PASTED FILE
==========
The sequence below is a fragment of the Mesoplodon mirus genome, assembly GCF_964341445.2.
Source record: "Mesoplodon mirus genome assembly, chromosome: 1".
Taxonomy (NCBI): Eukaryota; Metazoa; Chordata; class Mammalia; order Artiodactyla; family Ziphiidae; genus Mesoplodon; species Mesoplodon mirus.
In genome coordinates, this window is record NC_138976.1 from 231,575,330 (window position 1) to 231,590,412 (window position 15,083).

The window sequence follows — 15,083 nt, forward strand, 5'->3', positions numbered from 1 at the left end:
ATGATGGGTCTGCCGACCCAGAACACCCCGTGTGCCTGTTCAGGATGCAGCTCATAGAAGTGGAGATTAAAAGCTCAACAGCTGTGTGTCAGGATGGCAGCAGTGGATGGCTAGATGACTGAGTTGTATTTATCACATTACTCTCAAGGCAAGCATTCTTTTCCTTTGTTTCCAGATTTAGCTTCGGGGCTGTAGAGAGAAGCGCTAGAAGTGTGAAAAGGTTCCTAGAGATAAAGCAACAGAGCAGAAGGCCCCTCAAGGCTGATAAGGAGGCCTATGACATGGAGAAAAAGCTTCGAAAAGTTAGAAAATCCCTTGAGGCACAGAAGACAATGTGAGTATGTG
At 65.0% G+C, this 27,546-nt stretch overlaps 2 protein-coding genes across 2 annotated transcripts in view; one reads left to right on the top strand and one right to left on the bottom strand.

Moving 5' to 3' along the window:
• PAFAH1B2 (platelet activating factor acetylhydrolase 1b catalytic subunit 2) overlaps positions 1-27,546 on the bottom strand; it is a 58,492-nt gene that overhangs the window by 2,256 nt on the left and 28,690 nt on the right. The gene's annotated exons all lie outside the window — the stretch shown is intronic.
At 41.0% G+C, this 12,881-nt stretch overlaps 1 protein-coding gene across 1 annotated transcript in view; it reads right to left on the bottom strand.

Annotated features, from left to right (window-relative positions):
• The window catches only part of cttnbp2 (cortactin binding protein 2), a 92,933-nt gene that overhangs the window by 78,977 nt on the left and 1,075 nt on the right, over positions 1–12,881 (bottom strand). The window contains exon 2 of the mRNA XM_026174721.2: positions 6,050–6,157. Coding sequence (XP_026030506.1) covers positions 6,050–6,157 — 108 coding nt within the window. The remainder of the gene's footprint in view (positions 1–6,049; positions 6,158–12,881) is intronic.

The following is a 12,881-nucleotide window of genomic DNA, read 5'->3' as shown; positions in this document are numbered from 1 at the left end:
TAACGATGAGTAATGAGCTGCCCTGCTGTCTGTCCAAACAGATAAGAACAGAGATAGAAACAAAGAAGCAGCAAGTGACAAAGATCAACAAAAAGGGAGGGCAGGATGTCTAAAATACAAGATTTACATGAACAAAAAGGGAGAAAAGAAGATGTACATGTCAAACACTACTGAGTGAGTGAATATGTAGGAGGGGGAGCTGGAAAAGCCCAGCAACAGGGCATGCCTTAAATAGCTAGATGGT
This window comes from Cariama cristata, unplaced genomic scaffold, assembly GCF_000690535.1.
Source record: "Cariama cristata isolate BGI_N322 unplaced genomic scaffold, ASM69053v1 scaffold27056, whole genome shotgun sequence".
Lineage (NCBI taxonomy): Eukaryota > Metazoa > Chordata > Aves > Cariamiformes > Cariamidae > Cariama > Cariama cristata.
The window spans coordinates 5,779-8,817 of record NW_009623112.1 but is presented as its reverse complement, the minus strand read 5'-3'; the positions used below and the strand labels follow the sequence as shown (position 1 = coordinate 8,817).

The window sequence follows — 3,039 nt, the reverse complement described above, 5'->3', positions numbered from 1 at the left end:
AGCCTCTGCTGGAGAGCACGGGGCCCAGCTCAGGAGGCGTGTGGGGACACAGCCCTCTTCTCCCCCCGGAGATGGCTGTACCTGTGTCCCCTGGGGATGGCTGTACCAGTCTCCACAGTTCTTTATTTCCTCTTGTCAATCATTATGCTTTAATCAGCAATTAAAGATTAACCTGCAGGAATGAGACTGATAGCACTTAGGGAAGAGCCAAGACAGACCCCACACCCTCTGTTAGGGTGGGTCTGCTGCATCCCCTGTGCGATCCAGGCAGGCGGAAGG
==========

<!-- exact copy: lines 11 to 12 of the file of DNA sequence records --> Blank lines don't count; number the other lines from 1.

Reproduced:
Annotated features, from left to right (window-relative positions):
• The window catches only part of cttnbp2 (cortactin binding protein 2), a 92,933-nt gene that overhangs the window by 78,977 nt on the left and 1,075 nt on the right, over positions 1–12,881 (bottom strand). The window contains exon 2 of the mRNA XM_026174721.2: positions 6,050–6,157. Coding sequence (XP_026030506.1) covers positions 6,050–6,157 — 108 coding nt within the window. The remainder of the gene's footprint in view (positions 1–6,049; positions 6,158–12,881) is intronic.